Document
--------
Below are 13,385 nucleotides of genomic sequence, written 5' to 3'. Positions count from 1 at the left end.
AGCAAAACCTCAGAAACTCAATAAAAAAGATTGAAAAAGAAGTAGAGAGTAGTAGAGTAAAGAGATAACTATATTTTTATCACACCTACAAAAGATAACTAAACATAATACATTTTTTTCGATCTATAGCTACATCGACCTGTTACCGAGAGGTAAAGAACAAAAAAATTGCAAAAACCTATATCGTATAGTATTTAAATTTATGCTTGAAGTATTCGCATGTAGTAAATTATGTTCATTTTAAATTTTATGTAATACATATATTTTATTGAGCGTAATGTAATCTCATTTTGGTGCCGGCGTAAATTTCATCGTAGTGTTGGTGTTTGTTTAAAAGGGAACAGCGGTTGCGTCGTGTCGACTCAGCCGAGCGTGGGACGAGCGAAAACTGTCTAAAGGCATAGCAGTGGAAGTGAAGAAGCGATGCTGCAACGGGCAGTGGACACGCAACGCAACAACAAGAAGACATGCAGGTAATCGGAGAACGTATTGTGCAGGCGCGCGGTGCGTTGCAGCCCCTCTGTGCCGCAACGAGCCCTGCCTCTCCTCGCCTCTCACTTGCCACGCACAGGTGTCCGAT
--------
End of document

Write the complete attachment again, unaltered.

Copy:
Below are 13,385 nucleotides of genomic sequence, written 5' to 3'. Positions count from 1 at the left end.
AGCAAAACCTCAGAAACTCAATAAAAAAGATTGAAAAAGAAGTAGAGAGTAGTAGAGTAAAGAGATAACTATATTTTTATCACACCTACAAAAGATAACTAAACATAATACATTTTTTTCGATCTATAGCTACATCGACCTGTTACCGAGAGGTAAAGAACAAAAAAATTGCAAAAACCTATATCGTATAGTATTTAAATTTATGCTTGAAGTATTCGCATGTAGTAAATTATGTTCATTTTAAATTTTATGTAATACATATATTTTATTGAGCGTAATGTAATCTCATTTTGGTGCCGGCGTAAATTTCATCGTAGTGTTGGTGTTTGTTTAAAAGGGAACAGCGGTTGCGTCGTGTCGACTCAGCCGAGCGTGGGACGAGCGAAAACTGTCTAAAGGCATAGCAGTGGAAGTGAAGAAGCGATGCTGCAACGGGCAGTGGACACGCAACGCAACAACAAGAAGACATGCAGGTAATCGGAGAACGTATTGTGCAGGCGCGCGGTGCGTTGCAGCCCCTCTGTGCCGCAACGAGCCCTGCCTCTCCTCGCCTCTCACTTGCCACGCACAGGTGTCCGAT